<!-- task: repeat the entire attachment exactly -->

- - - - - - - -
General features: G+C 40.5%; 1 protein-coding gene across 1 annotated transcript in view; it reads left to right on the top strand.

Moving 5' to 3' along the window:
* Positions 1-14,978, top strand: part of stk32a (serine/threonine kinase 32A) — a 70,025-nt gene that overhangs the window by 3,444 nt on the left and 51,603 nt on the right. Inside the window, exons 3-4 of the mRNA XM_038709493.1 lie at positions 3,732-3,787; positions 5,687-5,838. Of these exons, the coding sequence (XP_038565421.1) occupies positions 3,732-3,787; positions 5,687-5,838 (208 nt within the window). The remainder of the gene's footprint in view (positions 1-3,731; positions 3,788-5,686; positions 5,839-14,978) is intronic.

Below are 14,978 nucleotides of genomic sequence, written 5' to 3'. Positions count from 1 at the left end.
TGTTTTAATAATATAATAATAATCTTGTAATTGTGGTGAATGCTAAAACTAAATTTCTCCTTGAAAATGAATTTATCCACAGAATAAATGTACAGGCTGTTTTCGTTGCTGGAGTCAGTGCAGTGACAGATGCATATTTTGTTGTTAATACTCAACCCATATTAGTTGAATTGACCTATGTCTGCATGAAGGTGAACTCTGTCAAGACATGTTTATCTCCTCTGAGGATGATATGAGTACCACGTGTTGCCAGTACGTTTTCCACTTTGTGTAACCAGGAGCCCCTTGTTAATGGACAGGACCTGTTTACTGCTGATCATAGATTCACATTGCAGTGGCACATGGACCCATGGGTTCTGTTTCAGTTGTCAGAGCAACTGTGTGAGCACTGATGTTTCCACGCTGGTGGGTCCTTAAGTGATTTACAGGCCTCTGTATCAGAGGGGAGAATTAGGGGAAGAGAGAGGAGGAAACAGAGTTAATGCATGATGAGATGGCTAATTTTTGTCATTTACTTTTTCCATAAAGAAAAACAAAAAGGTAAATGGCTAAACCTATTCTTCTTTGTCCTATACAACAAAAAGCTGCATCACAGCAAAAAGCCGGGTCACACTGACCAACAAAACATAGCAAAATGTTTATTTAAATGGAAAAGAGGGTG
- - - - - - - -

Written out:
General features: G+C 40.5%; 1 protein-coding gene across 1 annotated transcript in view; it reads left to right on the top strand.

Moving 5' to 3' along the window:
* Positions 1-14,978, top strand: part of stk32a (serine/threonine kinase 32A) — a 70,025-nt gene that overhangs the window by 3,444 nt on the left and 51,603 nt on the right. Inside the window, exons 3-4 of the mRNA XM_038709493.1 lie at positions 3,732-3,787; positions 5,687-5,838. Of these exons, the coding sequence (XP_038565421.1) occupies positions 3,732-3,787; positions 5,687-5,838 (208 nt within the window). The remainder of the gene's footprint in view (positions 1-3,731; positions 3,788-5,686; positions 5,839-14,978) is intronic.

Below are 14,978 nucleotides of genomic sequence, written 5' to 3'. Positions count from 1 at the left end.
TGTTTTAATAATATAATAATAATCTTGTAATTGTGGTGAATGCTAAAACTAAATTTCTCCTTGAAAATGAATTTATCCACAGAATAAATGTACAGGCTGTTTTCGTTGCTGGAGTCAGTGCAGTGACAGATGCATATTTTGTTGTTAATACTCAACCCATATTAGTTGAATTGACCTATGTCTGCATGAAGGTGAACTCTGTCAAGACATGTTTATCTCCTCTGAGGATGATATGAGTACCACGTGTTGCCAGTACGTTTTCCACTTTGTGTAACCAGGAGCCCCTTGTTAATGGACAGGACCTGTTTACTGCTGATCATAGATTCACATTGCAGTGGCACATGGACCCATGGGTTCTGTTTCAGTTGTCAGAGCAACTGTGTGAGCACTGATGTTTCCACGCTGGTGGGTCCTTAAGTGATTTACAGGCCTCTGTATCAGAGGGGAGAATTAGGGGAAGAGAGAGGAGGAAACAGAGTTAATGCATGATGAGATGGCTAATTTTTGTCATTTACTTTTTCCATAAAGAAAAACAAAAAGGTAAATGGCTAAACCTATTCTTCTTTGTCCTATACAACAAAAAGCTGCATCACAGCAAAAAGCCGGGTCACACTGACCAACAAAACATAGCAAAATGTTTATTTAAATGGAAAAGAGGGTG